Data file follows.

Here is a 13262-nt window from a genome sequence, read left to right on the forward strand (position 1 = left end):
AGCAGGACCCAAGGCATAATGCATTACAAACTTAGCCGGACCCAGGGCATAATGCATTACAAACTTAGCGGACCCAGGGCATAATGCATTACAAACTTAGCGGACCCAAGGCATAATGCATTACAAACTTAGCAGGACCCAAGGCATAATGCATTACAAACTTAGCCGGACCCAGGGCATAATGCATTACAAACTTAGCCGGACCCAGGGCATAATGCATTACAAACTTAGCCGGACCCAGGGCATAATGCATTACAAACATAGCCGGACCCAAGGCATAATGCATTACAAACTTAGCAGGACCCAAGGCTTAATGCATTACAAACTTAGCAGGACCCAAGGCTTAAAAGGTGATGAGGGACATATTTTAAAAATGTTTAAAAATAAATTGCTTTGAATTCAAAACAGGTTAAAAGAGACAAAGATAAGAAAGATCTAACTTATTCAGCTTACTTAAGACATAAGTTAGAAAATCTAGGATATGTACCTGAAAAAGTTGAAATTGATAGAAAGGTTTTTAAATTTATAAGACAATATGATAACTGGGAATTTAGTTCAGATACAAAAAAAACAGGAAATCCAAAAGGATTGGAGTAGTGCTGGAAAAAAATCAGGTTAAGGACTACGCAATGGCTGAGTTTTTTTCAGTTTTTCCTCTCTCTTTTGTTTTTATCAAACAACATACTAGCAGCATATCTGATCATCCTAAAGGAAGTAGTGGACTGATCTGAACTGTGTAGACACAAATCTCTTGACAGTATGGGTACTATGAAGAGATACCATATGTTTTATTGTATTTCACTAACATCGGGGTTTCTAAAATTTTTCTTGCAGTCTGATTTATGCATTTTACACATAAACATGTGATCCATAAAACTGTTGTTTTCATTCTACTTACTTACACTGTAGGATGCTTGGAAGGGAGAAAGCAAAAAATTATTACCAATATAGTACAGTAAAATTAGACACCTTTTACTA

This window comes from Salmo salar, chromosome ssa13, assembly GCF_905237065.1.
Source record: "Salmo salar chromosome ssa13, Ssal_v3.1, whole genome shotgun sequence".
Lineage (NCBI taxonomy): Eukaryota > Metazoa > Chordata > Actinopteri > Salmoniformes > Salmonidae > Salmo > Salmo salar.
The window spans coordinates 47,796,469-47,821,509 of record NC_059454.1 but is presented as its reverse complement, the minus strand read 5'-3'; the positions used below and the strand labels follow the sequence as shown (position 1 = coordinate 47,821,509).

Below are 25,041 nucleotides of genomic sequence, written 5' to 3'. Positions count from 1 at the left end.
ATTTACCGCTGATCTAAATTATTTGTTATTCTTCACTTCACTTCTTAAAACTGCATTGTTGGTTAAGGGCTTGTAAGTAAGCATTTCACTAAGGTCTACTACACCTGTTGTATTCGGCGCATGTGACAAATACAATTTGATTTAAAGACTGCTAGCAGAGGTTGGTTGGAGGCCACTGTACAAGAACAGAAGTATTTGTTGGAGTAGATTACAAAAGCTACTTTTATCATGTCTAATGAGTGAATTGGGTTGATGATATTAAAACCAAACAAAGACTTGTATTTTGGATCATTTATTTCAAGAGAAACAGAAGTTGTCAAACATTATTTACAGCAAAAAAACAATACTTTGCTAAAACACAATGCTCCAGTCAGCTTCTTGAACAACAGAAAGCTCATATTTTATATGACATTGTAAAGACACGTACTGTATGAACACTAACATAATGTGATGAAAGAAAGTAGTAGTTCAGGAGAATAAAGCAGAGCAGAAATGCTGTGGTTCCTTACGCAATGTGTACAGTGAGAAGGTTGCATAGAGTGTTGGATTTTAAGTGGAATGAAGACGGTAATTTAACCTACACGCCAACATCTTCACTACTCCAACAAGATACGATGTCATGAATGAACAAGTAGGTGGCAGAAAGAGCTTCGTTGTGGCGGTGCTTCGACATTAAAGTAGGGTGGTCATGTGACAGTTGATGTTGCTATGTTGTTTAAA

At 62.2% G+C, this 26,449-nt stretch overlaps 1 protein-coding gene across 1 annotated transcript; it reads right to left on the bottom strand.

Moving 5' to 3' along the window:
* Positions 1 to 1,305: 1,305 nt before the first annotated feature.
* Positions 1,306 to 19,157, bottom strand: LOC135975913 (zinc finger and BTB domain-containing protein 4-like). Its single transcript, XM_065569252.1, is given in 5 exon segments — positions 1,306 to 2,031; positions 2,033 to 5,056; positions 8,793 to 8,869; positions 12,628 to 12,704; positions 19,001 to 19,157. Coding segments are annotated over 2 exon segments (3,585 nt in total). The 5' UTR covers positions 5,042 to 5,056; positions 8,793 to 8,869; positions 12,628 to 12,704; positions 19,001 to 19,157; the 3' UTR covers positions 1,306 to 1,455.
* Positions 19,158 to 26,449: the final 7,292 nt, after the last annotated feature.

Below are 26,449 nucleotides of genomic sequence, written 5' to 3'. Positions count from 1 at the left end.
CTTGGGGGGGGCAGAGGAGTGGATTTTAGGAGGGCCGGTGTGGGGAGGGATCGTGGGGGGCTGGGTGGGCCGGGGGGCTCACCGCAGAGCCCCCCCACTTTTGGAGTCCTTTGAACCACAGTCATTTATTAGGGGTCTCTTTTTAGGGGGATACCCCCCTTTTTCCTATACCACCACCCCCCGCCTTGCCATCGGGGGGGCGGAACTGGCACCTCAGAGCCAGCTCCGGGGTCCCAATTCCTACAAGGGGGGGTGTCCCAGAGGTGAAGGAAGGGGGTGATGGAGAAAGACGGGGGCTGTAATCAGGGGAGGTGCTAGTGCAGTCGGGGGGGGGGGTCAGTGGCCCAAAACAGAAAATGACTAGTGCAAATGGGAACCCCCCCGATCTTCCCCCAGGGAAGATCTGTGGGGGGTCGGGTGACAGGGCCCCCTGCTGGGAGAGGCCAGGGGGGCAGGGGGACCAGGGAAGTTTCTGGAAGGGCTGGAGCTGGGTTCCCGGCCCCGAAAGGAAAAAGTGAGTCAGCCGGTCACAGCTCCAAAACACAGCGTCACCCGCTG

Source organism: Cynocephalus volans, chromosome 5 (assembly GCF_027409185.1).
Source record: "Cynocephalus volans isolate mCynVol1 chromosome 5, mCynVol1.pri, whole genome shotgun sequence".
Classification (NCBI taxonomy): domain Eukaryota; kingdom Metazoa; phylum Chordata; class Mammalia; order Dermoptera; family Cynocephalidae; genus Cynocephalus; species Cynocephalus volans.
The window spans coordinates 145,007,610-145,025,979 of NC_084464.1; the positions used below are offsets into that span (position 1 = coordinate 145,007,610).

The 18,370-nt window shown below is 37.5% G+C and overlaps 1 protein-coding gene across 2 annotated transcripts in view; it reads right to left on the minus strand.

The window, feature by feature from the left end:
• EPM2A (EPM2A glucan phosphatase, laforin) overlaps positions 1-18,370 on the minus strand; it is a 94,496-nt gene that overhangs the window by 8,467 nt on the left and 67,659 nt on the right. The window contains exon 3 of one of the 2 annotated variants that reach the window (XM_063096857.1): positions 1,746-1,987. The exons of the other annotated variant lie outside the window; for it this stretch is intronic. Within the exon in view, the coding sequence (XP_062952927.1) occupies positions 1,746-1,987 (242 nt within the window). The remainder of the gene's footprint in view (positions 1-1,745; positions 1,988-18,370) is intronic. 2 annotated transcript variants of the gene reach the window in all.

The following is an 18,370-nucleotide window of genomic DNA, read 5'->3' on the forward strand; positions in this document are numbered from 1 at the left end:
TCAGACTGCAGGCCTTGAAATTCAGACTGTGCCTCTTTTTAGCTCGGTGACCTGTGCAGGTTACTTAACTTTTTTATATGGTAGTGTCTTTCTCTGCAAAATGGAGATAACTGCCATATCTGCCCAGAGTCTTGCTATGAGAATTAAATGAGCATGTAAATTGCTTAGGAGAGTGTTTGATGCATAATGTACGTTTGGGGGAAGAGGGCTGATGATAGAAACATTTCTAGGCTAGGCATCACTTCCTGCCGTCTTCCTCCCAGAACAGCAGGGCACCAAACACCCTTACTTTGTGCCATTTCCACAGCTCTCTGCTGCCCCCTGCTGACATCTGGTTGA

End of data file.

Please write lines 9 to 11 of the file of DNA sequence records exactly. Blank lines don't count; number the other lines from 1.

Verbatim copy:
At 62.2% G+C, this 26,449-nt stretch overlaps 1 protein-coding gene across 1 annotated transcript; it reads right to left on the bottom strand.

Moving 5' to 3' along the window:
* Positions 1 to 1,305: 1,305 nt before the first annotated feature.